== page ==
Lawrie McFarlane: Government’s evolving role in the coronavirus crisis

It appears the COVID-19 outbreak is receding, at least for now. The B.C. Centre for Disease Control reported on May 21 that “most regions have reported very few cases, deaths and hospitalizations.”

However, that might be only a temporary relief. So far, the outbreak has been largely confined, at least in its most lethal form, to the northern hemisphere.

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That was to be expected. Coronaviruses, flu among them, are often a winter phenomenon. It may be the virus is vulnerable to ultraviolet light that tends to be more prominent in the summer months.

But when winter returns to our hemisphere, are we in for a second round? Many experts believe so.

In that event, what should our policy be, and who should enunciate it? One explanation for the unprecedented measures employed so far has been that this was an emergency, the full consequences of which could not immediately be known. Extraordinary steps were therefore fully justified.

Hopefully, if the outbreak reappears in the fall, we will have better data to calibrate our response, and possibly a vaccine — though many experts believe the latter to be either improbable, or of limited value. The effectiveness of some flu vaccines has fallen below 20 per cent.

Yet the issue remains, who decides how such a recurrence should be handled. And this question grows in magnitude when we consider that decisions taken in the more prosperous northern hemisphere may devastate the southern half of the globe.

Winter is just now approaching that region. Africa and Middle and South America look especially vulnerable (New Zealand and Australia might escape the worst effects because both are islands. That might be one reason Vancouver Island has been less hard hit than parts of the mainland.)

You can begin to see a picture of what may happen if you look at the current death tolls per million population. In several northern countries, the fatality rates are in the hundreds per million.

There are some exceptions. China reports very low figures, but there are good reasons to disbelieve these numbers.

In contrast, many African and South American countries are so far reporting figures at or close to single digits. As I write this, Paraguay stands at 11 deaths per million population, Venezuela 10, Egypt 6.9, South Africa 6.4, Sudan 2.9, French Guiana 1.

Most of these are Third World countries. You can’t expect their reporting to be precise.

Yet what happens if these numbers climb to the levels experienced in Britain (552), Italy (544), France (424) and Belgium (inexplicably 815)? Brazil, with its huge, densely populated cities, is already in trouble.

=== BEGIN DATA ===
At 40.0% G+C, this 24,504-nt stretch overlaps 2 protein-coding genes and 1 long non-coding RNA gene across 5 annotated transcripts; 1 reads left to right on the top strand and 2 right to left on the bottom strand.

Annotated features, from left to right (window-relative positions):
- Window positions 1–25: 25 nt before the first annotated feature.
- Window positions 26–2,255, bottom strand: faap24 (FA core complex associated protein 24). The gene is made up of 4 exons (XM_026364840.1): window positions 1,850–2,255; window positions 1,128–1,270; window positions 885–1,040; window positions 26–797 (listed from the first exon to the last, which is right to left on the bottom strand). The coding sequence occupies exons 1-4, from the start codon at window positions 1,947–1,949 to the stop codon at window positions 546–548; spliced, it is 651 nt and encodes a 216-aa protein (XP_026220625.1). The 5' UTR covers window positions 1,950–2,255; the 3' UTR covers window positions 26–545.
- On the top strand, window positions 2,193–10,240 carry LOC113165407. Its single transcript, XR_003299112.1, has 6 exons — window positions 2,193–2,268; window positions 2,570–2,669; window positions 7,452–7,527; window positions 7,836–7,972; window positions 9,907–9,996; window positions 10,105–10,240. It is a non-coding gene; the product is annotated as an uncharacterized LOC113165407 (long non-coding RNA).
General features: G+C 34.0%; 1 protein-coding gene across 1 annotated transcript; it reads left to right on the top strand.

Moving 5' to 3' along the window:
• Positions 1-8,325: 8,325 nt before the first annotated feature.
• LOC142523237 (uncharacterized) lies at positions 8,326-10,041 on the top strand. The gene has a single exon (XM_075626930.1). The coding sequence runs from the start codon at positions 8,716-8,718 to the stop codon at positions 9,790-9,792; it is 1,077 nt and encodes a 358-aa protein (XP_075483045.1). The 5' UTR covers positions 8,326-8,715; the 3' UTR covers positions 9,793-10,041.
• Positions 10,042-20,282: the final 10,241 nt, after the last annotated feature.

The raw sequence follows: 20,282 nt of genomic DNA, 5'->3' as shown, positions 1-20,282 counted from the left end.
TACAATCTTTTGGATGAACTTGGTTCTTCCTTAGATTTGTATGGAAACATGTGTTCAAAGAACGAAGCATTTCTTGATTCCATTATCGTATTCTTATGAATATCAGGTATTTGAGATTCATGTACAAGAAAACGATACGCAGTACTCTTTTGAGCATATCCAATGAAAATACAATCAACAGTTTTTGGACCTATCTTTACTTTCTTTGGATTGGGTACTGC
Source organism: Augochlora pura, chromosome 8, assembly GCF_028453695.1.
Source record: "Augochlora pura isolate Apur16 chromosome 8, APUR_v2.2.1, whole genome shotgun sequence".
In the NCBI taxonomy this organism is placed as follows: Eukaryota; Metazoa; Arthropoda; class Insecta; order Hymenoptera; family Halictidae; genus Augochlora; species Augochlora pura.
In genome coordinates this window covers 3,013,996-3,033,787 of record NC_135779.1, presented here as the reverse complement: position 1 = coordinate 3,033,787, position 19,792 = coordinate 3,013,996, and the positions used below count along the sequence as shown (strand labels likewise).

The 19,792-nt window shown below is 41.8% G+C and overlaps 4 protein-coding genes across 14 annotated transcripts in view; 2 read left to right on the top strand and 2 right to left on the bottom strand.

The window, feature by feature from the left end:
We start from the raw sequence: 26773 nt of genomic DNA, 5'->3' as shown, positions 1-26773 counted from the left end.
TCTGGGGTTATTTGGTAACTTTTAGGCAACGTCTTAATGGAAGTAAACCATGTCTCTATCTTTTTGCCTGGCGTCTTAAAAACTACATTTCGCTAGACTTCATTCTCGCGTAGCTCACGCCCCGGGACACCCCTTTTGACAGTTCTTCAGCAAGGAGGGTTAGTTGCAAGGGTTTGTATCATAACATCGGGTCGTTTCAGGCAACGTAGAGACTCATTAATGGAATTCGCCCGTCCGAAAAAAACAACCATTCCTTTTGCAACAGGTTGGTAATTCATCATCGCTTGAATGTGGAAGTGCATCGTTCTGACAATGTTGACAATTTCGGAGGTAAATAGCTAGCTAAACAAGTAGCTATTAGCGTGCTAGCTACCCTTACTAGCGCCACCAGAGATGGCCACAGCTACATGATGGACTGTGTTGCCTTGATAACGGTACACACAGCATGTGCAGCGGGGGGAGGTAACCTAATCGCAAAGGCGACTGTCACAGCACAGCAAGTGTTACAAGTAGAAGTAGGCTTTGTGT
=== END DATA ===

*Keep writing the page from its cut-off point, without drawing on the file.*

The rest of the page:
How will we handle this? By offering those governments more foreign aid? Certainly.

However, most Western nations have gone heavily into debt to deal with their own crises. In the midst of a panic-inducing epidemic, could there ever be sufficient resources to aid two entire continents whose populations approach 2.5 billion?

Given the success of public health experts such as B.C.’s Dr. Bonnie Henry in limiting the outbreak, this may appear an ungenerous question. But if, as many experts have predicted, COVID-19 makes a comeback in the fall, should we continue using the same policies to handle the crisis? For these measures have wider implications.

Difficult as it is to assimilate in the midst of a pandemic, the United Nations has warned that “hundreds of thousands of children could die this year due to the global economic downturn sparked by the coronavirus pandemic, and tens of millions more could fall into extreme poverty as a result of the crisis.”

This would undercut many of the gains made in reducing world poverty over the past two decades.

The International Monetary Fund has said that as a result of the COVID lockdown, “the world economy will experience the worst recession since the Great Depression.” Some economists are fearful it could last a decade or more.

And it has been argued that a full-scale outbreak in Africa or South America, accompanied by economic shutdowns, could lead to a flood of refugees from these continents that might swamp neighbouring health systems.

Can we institute effective public health measures that allow for economic growth? At the very least, shouldn’t there be a full-scale public discussion about this?

Bob Plecas, a retired deputy minister in the B.C. government, has offered a solution on these pages that, for what it’s worth, I think makes sense.

Plecas points out that if we want broader considerations given a hearing, then the proper venues to construct future policies are the federal and provincial cabinets. There you have ministers representing small businesses, the tourism industry, forestry, municipal government and so on, all sectors of the economy under extreme pressure.

You also have foreign-affairs staff who can speak to the implications in poorer countries.

Certainly the advice of public-health staff will play a central part in that analysis. But a wider range of voices must be heard if we are to avoid the kinds of disasters predicted by the UN and others.

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